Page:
Title: Borgia World Map (Borgia Mappa Mundi)
Place: Possibly southern Germany
Date: Fifteenth century
Medium & technique: Engraving on paper
Dimensions: 646 mm diameter
Themes: Global – Local / Monstrous – Marvellous
Collection: The John Rylands Library, (c) The University of Manchester
The elaborate Borgia Mappa Mundi, or map of the world, pictures multiple layers of ‘foreignness’ – exotic animals, hybrid creatures, distant nations, fabled races, and non-Christian peoples – across the lands of Africa at the top, Asia to the left, and Europe in the centre and bottom. At the very top, silhouettes of dog-headed figures, representing the ‘Saracen Ethiopian King with his dog-headed people’, are found next to a tribe of hairy Ethiopian women, slightly to the right. On the left side of the Borgia map, in India, three devilish figures and a dragon dance near the gates of Paradise, where two figures protect an angel. Just below this, in the two square regions of Gog and Magog, is the dwelling place of the Jewish people, whom the map describes as giants with ‘evil manners’. In Prussia, placed centrally at the bottom of the map, a battle wages between the Christians and Pagans, who are ‘continually fighting with one another’. Read more about this object.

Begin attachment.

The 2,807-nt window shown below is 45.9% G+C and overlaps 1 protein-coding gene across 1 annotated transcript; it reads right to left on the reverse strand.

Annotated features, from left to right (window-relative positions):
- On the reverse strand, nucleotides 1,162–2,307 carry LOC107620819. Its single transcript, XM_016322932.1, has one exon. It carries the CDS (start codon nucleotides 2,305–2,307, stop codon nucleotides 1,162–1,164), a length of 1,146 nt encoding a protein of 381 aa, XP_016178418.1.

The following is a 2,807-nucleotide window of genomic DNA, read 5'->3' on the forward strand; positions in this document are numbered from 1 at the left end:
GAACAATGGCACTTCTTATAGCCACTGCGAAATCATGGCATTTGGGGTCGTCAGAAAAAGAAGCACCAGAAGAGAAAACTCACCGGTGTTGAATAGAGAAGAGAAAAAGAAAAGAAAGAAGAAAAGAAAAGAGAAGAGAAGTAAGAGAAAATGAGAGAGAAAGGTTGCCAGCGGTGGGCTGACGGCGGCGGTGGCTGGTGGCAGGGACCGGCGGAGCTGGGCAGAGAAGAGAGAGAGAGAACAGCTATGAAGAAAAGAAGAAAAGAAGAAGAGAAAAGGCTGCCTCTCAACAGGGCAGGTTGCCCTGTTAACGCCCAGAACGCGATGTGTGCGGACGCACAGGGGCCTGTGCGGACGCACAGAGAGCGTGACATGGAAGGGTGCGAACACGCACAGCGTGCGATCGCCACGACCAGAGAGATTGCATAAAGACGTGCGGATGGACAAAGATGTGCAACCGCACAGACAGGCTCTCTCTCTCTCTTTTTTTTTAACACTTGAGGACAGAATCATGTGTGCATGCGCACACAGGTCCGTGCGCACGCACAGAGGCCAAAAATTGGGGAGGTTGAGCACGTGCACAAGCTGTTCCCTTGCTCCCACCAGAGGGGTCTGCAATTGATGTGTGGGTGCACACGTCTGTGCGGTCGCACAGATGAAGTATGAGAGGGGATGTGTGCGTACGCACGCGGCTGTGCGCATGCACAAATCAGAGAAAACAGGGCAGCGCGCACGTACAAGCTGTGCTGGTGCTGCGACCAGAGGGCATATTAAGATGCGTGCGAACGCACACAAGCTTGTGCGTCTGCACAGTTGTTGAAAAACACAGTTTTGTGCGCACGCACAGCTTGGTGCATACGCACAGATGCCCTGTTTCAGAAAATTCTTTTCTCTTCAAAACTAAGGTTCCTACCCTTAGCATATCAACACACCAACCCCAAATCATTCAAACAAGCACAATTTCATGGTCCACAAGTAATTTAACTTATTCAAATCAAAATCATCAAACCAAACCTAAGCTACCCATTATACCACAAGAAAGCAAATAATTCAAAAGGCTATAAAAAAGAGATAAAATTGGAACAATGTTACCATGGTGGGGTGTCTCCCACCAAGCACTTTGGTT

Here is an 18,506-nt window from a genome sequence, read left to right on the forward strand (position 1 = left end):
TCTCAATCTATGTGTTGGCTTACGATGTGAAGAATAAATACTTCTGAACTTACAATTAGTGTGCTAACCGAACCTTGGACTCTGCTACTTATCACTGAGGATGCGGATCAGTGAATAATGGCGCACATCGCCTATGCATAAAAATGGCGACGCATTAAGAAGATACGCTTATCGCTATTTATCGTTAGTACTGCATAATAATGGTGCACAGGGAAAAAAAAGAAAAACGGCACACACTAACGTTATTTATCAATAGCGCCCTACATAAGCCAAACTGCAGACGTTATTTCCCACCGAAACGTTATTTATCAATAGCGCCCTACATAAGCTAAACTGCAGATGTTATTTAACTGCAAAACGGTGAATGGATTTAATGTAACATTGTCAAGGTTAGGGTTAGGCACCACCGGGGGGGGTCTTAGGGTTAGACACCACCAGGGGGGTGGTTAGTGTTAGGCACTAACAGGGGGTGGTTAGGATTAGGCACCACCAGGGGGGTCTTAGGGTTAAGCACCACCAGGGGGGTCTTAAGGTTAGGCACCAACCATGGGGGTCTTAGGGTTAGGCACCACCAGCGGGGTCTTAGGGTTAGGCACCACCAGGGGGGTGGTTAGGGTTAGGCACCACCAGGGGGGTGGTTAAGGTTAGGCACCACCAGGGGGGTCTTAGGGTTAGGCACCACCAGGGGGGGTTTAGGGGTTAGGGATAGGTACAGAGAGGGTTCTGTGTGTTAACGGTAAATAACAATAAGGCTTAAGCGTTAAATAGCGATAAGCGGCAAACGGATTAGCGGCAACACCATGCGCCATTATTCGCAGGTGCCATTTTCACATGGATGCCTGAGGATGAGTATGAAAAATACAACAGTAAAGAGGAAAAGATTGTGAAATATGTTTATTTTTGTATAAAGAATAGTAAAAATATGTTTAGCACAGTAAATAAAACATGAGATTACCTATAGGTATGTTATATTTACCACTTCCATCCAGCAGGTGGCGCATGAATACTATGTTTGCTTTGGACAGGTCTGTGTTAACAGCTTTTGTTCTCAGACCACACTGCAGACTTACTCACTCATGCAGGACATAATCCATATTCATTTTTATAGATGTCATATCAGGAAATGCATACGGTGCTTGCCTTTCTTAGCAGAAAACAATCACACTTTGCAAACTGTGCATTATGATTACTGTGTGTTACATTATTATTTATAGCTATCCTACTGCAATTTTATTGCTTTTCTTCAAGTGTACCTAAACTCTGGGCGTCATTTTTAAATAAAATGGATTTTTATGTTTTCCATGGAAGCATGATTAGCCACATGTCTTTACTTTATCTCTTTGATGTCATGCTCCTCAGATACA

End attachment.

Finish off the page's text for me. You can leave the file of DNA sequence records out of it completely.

Danielle Gravon, University of Manchester
Evelyn Edson, The World Map, 1300–1492: The Persistence of Tradition and Transformation (Baltimore: The Johns Hopkins University Press, 2007).
Wilma George, Animals and Maps (Berkeley: University of California Press, 1969).
Andrew Gow, ‘Gog and Magog on Mappaemundi and Early printed World Maps: Orientalising Ethnography in the Apocalyptic Tradition,’ Journal of Early Modern History 2/1 (1998), 61-88.
A.E. Nordenskiöld, An Account of a Copy from the 15th Century Map of the World Engraved on Metal which is Preserved in Cardinal Stephan Borgia’s Museum at Velletri (Stockholm: A.L. Norman, 1891).